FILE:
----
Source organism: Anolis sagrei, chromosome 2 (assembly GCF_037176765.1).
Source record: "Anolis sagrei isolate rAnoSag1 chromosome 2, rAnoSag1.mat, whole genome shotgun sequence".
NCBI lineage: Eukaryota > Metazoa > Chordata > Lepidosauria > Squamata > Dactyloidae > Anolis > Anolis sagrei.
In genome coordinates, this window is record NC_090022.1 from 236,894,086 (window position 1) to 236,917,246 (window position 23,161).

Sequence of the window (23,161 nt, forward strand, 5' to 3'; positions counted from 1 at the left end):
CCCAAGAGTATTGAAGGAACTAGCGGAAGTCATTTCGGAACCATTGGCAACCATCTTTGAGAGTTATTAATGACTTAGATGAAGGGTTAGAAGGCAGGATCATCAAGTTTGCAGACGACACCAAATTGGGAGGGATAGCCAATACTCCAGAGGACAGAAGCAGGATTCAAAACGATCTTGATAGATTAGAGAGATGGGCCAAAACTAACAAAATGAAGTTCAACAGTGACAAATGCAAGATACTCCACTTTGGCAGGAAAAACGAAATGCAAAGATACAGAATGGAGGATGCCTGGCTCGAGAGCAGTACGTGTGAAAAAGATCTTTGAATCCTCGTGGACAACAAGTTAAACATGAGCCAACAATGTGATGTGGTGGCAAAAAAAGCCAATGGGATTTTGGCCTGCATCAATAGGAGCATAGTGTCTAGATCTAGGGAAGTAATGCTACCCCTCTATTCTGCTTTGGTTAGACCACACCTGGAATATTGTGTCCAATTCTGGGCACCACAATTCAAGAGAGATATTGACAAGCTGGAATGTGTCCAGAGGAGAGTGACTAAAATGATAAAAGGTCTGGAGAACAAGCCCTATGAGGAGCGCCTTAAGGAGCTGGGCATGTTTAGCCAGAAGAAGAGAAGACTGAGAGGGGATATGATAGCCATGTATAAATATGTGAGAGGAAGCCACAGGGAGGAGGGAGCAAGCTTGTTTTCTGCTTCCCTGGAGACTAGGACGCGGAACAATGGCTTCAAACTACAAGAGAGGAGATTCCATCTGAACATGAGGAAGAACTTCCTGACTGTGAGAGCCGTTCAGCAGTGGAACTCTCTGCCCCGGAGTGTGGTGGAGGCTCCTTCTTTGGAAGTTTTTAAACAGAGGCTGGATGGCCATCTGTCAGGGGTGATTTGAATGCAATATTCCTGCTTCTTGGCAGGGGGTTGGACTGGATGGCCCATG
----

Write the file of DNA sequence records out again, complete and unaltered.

Source organism: Anolis sagrei, chromosome 2 (assembly GCF_037176765.1).
Source record: "Anolis sagrei isolate rAnoSag1 chromosome 2, rAnoSag1.mat, whole genome shotgun sequence".
NCBI lineage: Eukaryota > Metazoa > Chordata > Lepidosauria > Squamata > Dactyloidae > Anolis > Anolis sagrei.
In genome coordinates, this window is record NC_090022.1 from 236,894,086 (window position 1) to 236,917,246 (window position 23,161).

Sequence of the window (23,161 nt, forward strand, 5' to 3'; positions counted from 1 at the left end):
CCCAAGAGTATTGAAGGAACTAGCGGAAGTCATTTCGGAACCATTGGCAACCATCTTTGAGAGTTATTAATGACTTAGATGAAGGGTTAGAAGGCAGGATCATCAAGTTTGCAGACGACACCAAATTGGGAGGGATAGCCAATACTCCAGAGGACAGAAGCAGGATTCAAAACGATCTTGATAGATTAGAGAGATGGGCCAAAACTAACAAAATGAAGTTCAACAGTGACAAATGCAAGATACTCCACTTTGGCAGGAAAAACGAAATGCAAAGATACAGAATGGAGGATGCCTGGCTCGAGAGCAGTACGTGTGAAAAAGATCTTTGAATCCTCGTGGACAACAAGTTAAACATGAGCCAACAATGTGATGTGGTGGCAAAAAAAGCCAATGGGATTTTGGCCTGCATCAATAGGAGCATAGTGTCTAGATCTAGGGAAGTAATGCTACCCCTCTATTCTGCTTTGGTTAGACCACACCTGGAATATTGTGTCCAATTCTGGGCACCACAATTCAAGAGAGATATTGACAAGCTGGAATGTGTCCAGAGGAGAGTGACTAAAATGATAAAAGGTCTGGAGAACAAGCCCTATGAGGAGCGCCTTAAGGAGCTGGGCATGTTTAGCCAGAAGAAGAGAAGACTGAGAGGGGATATGATAGCCATGTATAAATATGTGAGAGGAAGCCACAGGGAGGAGGGAGCAAGCTTGTTTTCTGCTTCCCTGGAGACTAGGACGCGGAACAATGGCTTCAAACTACAAGAGAGGAGATTCCATCTGAACATGAGGAAGAACTTCCTGACTGTGAGAGCCGTTCAGCAGTGGAACTCTCTGCCCCGGAGTGTGGTGGAGGCTCCTTCTTTGGAAGTTTTTAAACAGAGGCTGGATGGCCATCTGTCAGGGGTGATTTGAATGCAATATTCCTGCTTCTTGGCAGGGGGTTGGACTGGATGGCCCATG